I saw my first GC when I was 8 years old, through a family friend's, father's, reflector telescope; his Criterion RV-6, six-inch Newtonian; that GC was M13 - the Great Cluster, in Hercules. I remember it as being "spectacular" and "surreal". I had never looked through a telescope before, but I was determined that I would have one, one day (That same night, I took my first look at Saturn with it, as well!)....and, happily, I did get one - that very next Christmas!

Globular Cluster 47 Tucanae (NGC 104) - Image by Insight Observatory.
Globular Cluster 47 Tucanae (NGC 104) - Image by Insight Observatory.

A globular cluster is one of the finest things you could give to a kid. Some other GC's around the area of the galactic core, including Sagittarius, and other constellations, are:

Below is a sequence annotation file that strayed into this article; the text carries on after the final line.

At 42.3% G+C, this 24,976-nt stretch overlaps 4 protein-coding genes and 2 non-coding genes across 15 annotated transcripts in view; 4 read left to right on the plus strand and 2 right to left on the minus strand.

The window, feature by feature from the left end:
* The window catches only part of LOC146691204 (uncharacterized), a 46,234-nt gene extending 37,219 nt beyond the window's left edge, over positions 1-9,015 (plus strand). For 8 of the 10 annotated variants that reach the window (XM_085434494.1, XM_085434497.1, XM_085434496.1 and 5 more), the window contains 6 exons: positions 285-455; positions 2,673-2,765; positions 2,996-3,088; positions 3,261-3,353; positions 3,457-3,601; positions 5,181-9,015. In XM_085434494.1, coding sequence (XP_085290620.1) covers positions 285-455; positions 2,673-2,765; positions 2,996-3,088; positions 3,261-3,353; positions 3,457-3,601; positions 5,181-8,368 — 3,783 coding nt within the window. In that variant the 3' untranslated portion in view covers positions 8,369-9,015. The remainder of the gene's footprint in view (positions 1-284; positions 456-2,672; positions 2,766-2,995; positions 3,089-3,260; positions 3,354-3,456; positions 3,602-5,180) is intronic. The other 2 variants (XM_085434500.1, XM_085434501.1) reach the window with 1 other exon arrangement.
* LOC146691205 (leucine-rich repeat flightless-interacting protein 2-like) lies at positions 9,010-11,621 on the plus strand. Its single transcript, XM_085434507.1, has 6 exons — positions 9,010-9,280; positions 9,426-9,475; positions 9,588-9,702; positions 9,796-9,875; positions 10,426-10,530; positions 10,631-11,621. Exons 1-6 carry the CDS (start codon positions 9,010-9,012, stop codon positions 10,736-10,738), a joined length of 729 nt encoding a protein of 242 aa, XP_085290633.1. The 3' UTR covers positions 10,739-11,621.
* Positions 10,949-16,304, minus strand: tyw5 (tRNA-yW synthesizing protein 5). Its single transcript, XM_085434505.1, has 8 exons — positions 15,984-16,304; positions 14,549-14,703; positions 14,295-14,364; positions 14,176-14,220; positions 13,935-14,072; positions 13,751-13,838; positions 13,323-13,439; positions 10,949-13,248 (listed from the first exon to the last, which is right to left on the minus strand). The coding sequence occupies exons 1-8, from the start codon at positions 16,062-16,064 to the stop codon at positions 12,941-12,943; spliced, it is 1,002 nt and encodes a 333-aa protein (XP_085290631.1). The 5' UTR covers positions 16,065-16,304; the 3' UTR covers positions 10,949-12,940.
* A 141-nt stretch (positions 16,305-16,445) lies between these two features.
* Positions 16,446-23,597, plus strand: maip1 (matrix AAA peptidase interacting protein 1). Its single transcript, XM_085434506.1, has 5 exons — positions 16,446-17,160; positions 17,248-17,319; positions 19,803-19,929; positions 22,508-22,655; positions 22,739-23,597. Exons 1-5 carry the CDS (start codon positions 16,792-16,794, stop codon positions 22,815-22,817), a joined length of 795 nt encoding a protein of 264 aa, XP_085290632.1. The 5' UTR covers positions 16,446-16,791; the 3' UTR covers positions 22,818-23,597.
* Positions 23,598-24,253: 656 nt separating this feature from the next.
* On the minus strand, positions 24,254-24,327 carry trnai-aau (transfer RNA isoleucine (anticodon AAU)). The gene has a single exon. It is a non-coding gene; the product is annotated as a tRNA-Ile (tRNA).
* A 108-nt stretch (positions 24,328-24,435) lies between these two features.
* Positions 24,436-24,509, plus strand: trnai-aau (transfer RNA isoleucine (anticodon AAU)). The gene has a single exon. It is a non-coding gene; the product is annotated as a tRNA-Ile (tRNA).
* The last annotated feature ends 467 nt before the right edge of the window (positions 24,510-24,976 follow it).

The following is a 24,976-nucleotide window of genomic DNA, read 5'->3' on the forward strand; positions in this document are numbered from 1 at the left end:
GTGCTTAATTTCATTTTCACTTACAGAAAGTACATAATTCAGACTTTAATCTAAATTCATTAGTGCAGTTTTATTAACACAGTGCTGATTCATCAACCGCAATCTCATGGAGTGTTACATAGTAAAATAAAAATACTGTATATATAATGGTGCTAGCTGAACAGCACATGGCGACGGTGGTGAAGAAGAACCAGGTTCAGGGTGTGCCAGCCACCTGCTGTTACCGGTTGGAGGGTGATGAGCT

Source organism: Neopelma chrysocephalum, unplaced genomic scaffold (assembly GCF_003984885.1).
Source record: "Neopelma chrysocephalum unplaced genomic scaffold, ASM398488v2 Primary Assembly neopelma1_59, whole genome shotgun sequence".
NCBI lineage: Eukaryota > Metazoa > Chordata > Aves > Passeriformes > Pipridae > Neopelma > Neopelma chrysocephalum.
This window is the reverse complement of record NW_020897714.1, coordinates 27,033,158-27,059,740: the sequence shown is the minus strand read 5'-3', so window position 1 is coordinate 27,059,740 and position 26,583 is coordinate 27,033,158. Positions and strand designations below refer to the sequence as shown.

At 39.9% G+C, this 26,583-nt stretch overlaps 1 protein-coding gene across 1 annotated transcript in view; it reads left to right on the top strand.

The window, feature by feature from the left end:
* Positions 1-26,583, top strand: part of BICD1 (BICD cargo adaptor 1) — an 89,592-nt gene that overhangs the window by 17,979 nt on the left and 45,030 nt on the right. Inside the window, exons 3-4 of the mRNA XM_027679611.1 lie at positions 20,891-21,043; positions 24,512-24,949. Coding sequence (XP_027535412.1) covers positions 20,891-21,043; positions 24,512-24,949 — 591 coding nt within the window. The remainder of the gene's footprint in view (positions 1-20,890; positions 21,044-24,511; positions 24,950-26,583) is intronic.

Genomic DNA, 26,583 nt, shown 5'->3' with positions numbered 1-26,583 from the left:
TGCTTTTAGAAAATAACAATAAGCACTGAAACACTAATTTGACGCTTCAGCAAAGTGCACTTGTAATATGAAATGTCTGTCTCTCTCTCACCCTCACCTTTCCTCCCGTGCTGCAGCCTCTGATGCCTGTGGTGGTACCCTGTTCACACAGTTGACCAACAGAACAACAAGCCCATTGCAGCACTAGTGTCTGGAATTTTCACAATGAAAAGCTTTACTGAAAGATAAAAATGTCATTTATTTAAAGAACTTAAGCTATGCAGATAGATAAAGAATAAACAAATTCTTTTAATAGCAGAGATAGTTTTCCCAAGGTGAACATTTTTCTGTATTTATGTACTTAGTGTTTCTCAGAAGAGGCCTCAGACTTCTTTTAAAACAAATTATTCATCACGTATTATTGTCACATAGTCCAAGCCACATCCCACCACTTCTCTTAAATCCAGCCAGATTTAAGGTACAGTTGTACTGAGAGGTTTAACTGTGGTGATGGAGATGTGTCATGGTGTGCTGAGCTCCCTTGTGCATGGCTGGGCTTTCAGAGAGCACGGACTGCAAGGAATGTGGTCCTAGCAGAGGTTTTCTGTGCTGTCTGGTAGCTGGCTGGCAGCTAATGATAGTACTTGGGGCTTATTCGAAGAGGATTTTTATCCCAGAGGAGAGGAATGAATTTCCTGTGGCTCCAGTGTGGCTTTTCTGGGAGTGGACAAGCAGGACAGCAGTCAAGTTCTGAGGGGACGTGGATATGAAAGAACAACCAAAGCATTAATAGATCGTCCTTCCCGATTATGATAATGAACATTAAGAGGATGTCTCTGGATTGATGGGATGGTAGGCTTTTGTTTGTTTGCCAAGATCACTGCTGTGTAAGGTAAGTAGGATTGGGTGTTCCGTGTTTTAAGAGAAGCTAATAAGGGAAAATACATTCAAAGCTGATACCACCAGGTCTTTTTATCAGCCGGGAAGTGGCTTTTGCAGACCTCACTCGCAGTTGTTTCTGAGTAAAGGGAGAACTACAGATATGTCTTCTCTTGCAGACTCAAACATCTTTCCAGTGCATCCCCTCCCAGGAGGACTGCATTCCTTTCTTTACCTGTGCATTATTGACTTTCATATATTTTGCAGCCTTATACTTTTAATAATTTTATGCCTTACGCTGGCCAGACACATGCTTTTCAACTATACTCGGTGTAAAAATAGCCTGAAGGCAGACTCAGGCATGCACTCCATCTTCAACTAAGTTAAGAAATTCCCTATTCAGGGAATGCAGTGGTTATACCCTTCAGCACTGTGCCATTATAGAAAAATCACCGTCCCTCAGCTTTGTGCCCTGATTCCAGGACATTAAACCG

M2 - Aquarius 
M3 - Canes Venatici 
M15 - Pegasus
M22 - Sagittarius 
M30 - Capricornus 
M53 - Coma Berenices 
and 
M55 - Sagittarius

As I mentioned, all of these objects can be seen in most any decent, small telescope.

But this presents an opportunity for me to say something about this newer information about globulars, that may change astronomers minds about these clusters' ages and why these kinds of changes of mind, are OK.

Science is constantly in a state of flux. We learn in small increments over long periods of times, and sometimes, over whole generations. As new information is gleaned, by any of several methods of collection, hypotheses and theories are adjusted, e.g., adding to, or subtracting from them - not because we've got bad ideas from the start; look around you and you'll have proof that ideas can be spot-on, and have produced nearly everything in your field of view. But even the theory behind the production of, say, that computer over there on the table can be adjusted over time, and acquire some beneficial adjunct as new ideas are formulated and played out 'in the laboratory', etc.